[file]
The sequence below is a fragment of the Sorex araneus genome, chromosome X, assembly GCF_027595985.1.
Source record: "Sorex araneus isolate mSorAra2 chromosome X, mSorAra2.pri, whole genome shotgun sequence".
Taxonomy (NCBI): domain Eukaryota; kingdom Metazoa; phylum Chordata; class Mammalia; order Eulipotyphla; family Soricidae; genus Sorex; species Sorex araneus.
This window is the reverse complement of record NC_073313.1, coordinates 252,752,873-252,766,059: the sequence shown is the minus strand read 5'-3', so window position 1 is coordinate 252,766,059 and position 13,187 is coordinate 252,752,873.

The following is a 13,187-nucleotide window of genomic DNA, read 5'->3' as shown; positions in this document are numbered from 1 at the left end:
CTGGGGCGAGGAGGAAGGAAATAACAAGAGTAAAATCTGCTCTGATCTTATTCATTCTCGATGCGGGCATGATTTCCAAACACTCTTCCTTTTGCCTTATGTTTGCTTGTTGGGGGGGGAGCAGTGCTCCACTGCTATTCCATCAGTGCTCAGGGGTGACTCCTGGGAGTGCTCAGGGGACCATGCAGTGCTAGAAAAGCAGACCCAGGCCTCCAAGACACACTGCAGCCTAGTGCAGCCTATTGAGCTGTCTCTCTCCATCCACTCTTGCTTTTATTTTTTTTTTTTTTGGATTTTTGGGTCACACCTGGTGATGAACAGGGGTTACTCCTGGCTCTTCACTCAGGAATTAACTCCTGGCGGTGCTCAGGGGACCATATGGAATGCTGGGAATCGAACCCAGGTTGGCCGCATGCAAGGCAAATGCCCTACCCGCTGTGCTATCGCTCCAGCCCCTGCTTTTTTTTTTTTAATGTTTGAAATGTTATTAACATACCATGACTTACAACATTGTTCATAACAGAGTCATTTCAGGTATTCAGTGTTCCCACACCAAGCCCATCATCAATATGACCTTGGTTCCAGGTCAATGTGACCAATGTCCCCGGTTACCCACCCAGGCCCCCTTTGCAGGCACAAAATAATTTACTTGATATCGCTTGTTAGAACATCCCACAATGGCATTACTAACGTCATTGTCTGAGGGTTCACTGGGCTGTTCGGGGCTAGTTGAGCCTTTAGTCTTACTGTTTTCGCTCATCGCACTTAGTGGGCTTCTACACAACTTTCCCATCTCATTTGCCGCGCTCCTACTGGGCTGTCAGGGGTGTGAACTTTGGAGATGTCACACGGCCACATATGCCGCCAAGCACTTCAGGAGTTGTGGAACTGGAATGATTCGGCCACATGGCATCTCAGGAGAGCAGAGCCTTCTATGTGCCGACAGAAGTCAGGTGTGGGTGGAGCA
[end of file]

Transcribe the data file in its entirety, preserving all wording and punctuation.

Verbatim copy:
The sequence below is a fragment of the Sorex araneus genome, chromosome X, assembly GCF_027595985.1.
Source record: "Sorex araneus isolate mSorAra2 chromosome X, mSorAra2.pri, whole genome shotgun sequence".
Taxonomy (NCBI): domain Eukaryota; kingdom Metazoa; phylum Chordata; class Mammalia; order Eulipotyphla; family Soricidae; genus Sorex; species Sorex araneus.
This window is the reverse complement of record NC_073313.1, coordinates 252,752,873-252,766,059: the sequence shown is the minus strand read 5'-3', so window position 1 is coordinate 252,766,059 and position 13,187 is coordinate 252,752,873.

The following is a 13,187-nucleotide window of genomic DNA, read 5'->3' as shown; positions in this document are numbered from 1 at the left end:
CTGGGGCGAGGAGGAAGGAAATAACAAGAGTAAAATCTGCTCTGATCTTATTCATTCTCGATGCGGGCATGATTTCCAAACACTCTTCCTTTTGCCTTATGTTTGCTTGTTGGGGGGGGAGCAGTGCTCCACTGCTATTCCATCAGTGCTCAGGGGTGACTCCTGGGAGTGCTCAGGGGACCATGCAGTGCTAGAAAAGCAGACCCAGGCCTCCAAGACACACTGCAGCCTAGTGCAGCCTATTGAGCTGTCTCTCTCCATCCACTCTTGCTTTTATTTTTTTTTTTTTTGGATTTTTGGGTCACACCTGGTGATGAACAGGGGTTACTCCTGGCTCTTCACTCAGGAATTAACTCCTGGCGGTGCTCAGGGGACCATATGGAATGCTGGGAATCGAACCCAGGTTGGCCGCATGCAAGGCAAATGCCCTACCCGCTGTGCTATCGCTCCAGCCCCTGCTTTTTTTTTTTTAATGTTTGAAATGTTATTAACATACCATGACTTACAACATTGTTCATAACAGAGTCATTTCAGGTATTCAGTGTTCCCACACCAAGCCCATCATCAATATGACCTTGGTTCCAGGTCAATGTGACCAATGTCCCCGGTTACCCACCCAGGCCCCCTTTGCAGGCACAAAATAATTTACTTGATATCGCTTGTTAGAACATCCCACAATGGCATTACTAACGTCATTGTCTGAGGGTTCACTGGGCTGTTCGGGGCTAGTTGAGCCTTTAGTCTTACTGTTTTCGCTCATCGCACTTAGTGGGCTTCTACACAACTTTCCCATCTCATTTGCCGCGCTCCTACTGGGCTGTCAGGGGTGTGAACTTTGGAGATGTCACACGGCCACATATGCCGCCAAGCACTTCAGGAGTTGTGGAACTGGAATGATTCGGCCACATGGCATCTCAGGAGAGCAGAGCCTTCTATGTGCCGACAGAAGTCAGGTGTGGGTGGAGCA